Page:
Insomnia and job stressors among healthcare workers who served COVID-19 patients in Bangladesh

BMC Health Serv Res. 2023 May 23;23(1):523. doi: 10.1186/s12913-023-09464-x.


Background: The global outbreak of COVID-19 has created unprecedented havoc among health care workers, resulting in significant psychological strains like insomnia. This study aimed to analyze insomnia prevalence and job stressors among Bangladeshi health care workers in COVID-19 units.

Methodology: We conducted this cross-sectional study to assess insomnia severity from January to March 2021 among 454 health care workers working in multiple hospitals in Dhaka city with active COVID-dedicated units. We selected 25 hospitals conveniently. We used a structured questionnaire for face-to-face interviews containing sociodemographic variables and job stressors. The severity of insomnia was measured by the Insomnia Severity Scale (ISS). The scale has seven items to evaluate the rate of insomnia, which was categorized as the absence of Insomnia (0-7); sub-threshold Insomnia (8-14); moderate clinical Insomnia (15-21); and severe clinical Insomnia (22-28). To identify clinical insomnia, a cut-off value of 15 was decided primarily. A cut-off score of 15 was initially proposed for identifying clinical insomnia. We performed a chi-square test and adjusted logistic regression to explore the association of different independent variables with clinically significant insomnia using the software SPSS version 25.0.

Results: 61.5% of our study participants were females. 44.9% were doctors, 33.9% were nurses, and 21.1% were other health care workers. Insomnia was more dominant among doctors and nurses (16.2% and 13.6%, respectively) than others (4.2%). We found clinically significant insomnia was associated with several job stressors (p < 0.05). In binary logistic regression, having sick leave (OR = 0.248, 95% CI = 0.116, 0.532) and being entitled to risk allowance (OR = 0.367, 95% CI = showed lower odds of developing Insomnia. Previously diagnosed with COVID-19-positive health care workers had an OR of 2.596 (95% CI = 1.248, 5.399), pointing at negative experiences influencing insomnia. In addition, we observed that any training on risk and hazard increased the chances of suffering from Insomnia (OR = 1.923, 95% CI = 0.934, 3.958).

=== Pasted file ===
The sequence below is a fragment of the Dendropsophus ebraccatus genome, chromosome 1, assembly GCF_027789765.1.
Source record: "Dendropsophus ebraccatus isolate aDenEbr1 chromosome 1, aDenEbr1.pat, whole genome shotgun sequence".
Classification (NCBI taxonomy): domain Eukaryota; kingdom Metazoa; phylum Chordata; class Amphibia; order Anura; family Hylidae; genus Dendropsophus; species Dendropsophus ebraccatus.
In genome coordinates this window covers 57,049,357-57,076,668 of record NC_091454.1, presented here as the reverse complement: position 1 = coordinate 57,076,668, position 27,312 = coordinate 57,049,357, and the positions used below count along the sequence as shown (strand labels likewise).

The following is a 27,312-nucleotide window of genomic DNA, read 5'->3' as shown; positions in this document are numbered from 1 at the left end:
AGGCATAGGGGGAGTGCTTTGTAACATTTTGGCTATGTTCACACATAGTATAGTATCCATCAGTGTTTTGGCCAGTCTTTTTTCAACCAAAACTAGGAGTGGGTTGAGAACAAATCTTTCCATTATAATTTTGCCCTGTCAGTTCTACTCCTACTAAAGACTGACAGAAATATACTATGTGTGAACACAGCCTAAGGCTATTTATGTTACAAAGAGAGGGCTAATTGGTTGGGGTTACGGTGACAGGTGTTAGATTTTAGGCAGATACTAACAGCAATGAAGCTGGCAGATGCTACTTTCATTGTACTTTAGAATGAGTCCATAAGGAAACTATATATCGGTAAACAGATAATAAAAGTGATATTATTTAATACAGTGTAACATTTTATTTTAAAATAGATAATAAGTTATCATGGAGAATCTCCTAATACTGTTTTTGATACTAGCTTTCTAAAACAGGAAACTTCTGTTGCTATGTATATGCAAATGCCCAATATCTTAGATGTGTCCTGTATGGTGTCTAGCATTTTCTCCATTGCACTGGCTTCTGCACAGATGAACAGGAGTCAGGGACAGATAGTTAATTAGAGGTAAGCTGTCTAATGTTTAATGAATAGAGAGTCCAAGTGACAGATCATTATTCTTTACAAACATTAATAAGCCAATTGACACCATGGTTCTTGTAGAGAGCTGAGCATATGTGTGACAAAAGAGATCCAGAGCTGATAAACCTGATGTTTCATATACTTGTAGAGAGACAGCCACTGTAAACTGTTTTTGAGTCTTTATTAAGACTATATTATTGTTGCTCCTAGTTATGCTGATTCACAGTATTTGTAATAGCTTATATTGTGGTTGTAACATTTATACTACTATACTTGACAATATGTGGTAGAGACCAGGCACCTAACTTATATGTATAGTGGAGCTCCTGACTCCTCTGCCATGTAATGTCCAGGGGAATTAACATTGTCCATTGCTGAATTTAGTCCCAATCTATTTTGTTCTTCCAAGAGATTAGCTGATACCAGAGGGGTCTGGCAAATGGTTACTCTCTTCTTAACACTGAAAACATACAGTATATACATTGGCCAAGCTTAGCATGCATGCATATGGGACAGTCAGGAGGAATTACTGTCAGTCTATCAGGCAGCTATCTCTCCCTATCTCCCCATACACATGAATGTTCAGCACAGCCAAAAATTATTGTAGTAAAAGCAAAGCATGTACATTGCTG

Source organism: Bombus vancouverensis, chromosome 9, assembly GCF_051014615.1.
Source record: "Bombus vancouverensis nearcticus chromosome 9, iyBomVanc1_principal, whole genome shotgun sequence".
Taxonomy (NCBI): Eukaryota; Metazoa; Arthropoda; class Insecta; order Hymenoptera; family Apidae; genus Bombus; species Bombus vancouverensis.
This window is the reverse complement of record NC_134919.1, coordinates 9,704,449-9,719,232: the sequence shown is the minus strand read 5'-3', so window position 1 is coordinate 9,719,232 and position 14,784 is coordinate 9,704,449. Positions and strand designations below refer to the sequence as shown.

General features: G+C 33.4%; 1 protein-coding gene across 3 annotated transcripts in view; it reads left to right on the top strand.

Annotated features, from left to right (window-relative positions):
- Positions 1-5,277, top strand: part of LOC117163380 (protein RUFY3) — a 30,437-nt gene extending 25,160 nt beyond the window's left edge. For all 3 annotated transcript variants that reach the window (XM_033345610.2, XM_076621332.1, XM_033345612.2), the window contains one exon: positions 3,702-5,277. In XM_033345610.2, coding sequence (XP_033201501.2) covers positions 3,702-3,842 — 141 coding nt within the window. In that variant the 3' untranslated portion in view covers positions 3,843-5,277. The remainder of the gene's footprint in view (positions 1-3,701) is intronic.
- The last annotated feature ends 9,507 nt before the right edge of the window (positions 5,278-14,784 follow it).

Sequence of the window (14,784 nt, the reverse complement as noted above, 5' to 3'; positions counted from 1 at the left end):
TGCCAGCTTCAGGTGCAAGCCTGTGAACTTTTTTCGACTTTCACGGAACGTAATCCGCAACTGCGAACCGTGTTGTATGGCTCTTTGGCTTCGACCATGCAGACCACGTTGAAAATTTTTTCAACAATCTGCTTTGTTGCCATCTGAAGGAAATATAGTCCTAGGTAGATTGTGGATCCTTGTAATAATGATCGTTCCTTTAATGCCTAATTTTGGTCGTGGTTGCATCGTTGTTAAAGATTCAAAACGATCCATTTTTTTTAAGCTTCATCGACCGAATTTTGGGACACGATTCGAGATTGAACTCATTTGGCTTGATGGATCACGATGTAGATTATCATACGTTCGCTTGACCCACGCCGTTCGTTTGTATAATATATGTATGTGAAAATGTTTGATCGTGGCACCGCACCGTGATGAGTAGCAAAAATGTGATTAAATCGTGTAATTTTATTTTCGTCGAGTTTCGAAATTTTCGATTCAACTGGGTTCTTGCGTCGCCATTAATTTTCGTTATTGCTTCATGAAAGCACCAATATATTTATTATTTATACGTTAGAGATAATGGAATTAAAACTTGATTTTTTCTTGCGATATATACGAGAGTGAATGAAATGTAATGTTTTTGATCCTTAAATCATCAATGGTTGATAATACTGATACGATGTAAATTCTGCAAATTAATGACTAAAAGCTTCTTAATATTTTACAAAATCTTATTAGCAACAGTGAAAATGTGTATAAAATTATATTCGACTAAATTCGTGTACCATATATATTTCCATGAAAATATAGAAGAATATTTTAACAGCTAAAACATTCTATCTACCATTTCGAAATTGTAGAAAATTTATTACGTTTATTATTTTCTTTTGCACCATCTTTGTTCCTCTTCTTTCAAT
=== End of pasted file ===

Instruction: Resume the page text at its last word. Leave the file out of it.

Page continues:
Conclusion: It is evident from the findings that the volatile existence and ambiguity of COVID-19 have induced significant adverse psychological effects and subsequently directed our HCWs toward disturbed sleep and insomnia. The study recommends the imperativeness to formulate and implement collaborative interventions to help HCWs cope with this crisis and mitigate the mental stresses they experience during the pandemic.

Keywords: Bangladesh; COVID-19; Healthcare worker; Insomnia; Job Stressor.

MeSH terms

  • Bangladesh
  • COVID-19*
  • Cross-Sectional Studies
  • Drug-Related Side Effects and Adverse Reactions*
  • Female
  • Health Personnel
  • Humans
  • Male
  • Sleep Initiation and Maintenance Disorders*